I can only think of a very tenuous reason for using the piece and that is the fact that the British monarch is also the monarch of Tasmania.
And what if Queen M/and/or Mary and/or Frederik just happend to like it and suggested it...?? Or someone else. Without any ulterior motive.

I'm sure Queen M had lots of input into the details of the wedding.
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  #24  
Old 08-25-2014, 02:37 PM
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Usually though music is picked at royal weddings to invoke a certain mood and symbolism.
If Mary just liked the music that's fine but I can't help but think a lot of thought and planning went into the wedding of the Crown Prince of Denmark and to use a British coronation anthem as your wedding music again seems an odd choice to me.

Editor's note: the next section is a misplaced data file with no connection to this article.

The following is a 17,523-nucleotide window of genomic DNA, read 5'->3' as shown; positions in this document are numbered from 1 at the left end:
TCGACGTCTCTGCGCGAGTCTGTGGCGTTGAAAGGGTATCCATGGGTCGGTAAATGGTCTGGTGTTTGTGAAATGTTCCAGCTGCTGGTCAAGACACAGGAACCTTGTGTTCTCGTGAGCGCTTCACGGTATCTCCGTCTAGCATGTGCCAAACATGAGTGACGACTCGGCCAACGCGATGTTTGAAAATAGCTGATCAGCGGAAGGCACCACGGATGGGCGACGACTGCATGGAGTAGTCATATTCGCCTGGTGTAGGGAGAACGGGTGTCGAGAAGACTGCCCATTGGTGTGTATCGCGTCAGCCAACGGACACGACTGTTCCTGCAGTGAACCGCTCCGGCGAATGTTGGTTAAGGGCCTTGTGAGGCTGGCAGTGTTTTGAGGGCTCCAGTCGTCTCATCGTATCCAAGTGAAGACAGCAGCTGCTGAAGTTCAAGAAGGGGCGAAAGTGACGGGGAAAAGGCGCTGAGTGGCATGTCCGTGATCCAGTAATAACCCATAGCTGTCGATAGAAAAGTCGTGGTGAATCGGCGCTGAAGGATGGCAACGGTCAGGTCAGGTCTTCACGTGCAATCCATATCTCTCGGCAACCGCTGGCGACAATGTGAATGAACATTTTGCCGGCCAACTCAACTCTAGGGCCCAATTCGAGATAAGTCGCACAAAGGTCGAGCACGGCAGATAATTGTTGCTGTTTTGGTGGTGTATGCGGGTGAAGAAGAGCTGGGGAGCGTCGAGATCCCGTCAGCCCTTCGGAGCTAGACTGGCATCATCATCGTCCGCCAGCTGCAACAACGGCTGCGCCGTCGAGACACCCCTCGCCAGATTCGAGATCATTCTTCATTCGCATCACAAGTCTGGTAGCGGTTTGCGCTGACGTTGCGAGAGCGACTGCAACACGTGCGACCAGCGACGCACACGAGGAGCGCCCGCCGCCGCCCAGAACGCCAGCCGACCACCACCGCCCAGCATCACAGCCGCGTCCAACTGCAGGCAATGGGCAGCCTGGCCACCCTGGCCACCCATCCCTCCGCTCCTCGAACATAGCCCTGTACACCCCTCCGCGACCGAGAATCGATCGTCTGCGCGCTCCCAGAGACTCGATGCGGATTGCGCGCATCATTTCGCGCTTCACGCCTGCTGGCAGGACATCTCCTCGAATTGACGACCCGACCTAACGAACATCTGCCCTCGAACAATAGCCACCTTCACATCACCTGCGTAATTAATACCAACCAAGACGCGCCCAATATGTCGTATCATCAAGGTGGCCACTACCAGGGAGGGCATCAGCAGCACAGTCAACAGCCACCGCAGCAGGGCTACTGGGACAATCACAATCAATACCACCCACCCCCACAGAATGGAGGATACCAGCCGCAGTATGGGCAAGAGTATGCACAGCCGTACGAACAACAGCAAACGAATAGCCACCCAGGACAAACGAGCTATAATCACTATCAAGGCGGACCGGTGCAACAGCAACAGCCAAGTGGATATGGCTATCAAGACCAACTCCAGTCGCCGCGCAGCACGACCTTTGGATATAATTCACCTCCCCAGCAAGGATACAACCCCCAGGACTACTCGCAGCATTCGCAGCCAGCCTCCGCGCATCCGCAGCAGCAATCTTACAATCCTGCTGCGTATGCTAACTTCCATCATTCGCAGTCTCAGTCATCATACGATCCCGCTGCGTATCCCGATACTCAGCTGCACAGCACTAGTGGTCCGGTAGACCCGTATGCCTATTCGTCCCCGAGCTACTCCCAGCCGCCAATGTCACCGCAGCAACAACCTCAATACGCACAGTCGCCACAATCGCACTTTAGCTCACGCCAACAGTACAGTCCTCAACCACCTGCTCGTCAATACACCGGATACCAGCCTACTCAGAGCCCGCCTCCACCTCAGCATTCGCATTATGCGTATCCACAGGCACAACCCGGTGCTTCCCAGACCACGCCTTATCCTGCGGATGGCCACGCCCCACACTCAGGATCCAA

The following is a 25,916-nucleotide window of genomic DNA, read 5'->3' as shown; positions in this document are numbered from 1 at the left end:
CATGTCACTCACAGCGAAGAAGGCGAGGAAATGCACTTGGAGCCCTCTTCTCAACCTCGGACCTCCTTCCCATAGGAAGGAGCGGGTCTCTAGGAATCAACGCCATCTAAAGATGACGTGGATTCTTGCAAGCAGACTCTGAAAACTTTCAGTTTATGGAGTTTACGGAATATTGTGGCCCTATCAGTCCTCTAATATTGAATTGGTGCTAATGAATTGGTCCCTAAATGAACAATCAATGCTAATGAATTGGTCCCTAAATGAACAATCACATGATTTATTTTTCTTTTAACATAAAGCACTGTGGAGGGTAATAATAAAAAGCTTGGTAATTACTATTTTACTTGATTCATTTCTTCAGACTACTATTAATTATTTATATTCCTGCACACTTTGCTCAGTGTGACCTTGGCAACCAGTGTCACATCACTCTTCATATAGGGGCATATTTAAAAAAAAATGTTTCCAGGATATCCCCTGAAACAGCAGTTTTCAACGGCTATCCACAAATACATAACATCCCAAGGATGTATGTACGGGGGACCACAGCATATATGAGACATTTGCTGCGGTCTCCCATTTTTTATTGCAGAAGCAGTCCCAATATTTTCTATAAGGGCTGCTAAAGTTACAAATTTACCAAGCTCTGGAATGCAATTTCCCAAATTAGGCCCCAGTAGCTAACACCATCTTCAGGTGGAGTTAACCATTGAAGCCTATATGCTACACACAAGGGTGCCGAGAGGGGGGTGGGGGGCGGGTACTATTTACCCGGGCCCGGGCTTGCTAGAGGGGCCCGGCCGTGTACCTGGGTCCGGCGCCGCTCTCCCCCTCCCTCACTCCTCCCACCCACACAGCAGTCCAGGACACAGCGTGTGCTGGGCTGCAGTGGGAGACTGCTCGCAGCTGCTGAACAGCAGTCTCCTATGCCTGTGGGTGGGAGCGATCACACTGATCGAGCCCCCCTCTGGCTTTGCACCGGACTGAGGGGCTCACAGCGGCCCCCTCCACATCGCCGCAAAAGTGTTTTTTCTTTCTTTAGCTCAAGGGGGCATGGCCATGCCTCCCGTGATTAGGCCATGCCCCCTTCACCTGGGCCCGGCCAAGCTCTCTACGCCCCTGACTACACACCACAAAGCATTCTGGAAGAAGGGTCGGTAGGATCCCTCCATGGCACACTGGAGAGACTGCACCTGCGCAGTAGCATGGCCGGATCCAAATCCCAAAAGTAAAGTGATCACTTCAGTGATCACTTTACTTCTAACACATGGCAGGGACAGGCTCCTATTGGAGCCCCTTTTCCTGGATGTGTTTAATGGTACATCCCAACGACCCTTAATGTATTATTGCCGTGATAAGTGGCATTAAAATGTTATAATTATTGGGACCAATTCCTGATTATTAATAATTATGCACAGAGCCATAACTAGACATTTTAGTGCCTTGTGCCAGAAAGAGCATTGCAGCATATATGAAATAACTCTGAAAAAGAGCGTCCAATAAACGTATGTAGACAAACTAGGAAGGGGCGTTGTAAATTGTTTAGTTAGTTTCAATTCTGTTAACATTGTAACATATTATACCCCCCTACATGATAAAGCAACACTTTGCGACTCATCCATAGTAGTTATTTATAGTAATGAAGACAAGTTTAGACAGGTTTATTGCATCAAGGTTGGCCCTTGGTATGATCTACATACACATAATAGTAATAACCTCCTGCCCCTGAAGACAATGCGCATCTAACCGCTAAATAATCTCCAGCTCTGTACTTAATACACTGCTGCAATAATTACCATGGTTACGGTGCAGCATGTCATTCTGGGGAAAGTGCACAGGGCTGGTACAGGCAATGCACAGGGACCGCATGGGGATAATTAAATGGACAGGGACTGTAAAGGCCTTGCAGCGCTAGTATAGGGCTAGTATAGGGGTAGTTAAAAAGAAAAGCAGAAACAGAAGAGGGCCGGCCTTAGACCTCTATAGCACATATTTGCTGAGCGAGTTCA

Charles and Diana did use The Prince of Denmark's March but its an English composition and written for the British royal family.

Prince Charles is a patrilineal descendent of King Christian IX of Denmark so it was a nod to Charles father, the Duke of Edinburgh.
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  #25  
Old 08-25-2014, 02:51 PM
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I have never quite understood all the fuss regarding this. Yes, it is a hymn that is very important to the BRF, I don't deny that, but the BRF hardly have patent on it? It's, however, not sacred to the DRF or the Danes and I would scarcely say that Frederik and Mary appropriated British royal history by using it – rather, they showed appreciation for the incredibly beautiful piece of music that Zadok the Priest is. It was interesting to hear it in other surroundings, so to speak.

Though I did think it was an odd choice for a bridal entrance – and prefer it as a coronation anthem as well, I also think it worked really well at their wedding. Zadok the Priest is a magnificent piece of music. And I loved that Mary and her father reached QMII and Frederik (and the rest of the royals – including a few Queens) just in time for the 'God Save the Queen'.

I, for one, am glad that neither they nor William and Catherine chose The Prince of Denmark's March. It's very tied to Diana and MF no doubt would have run into copying rumours.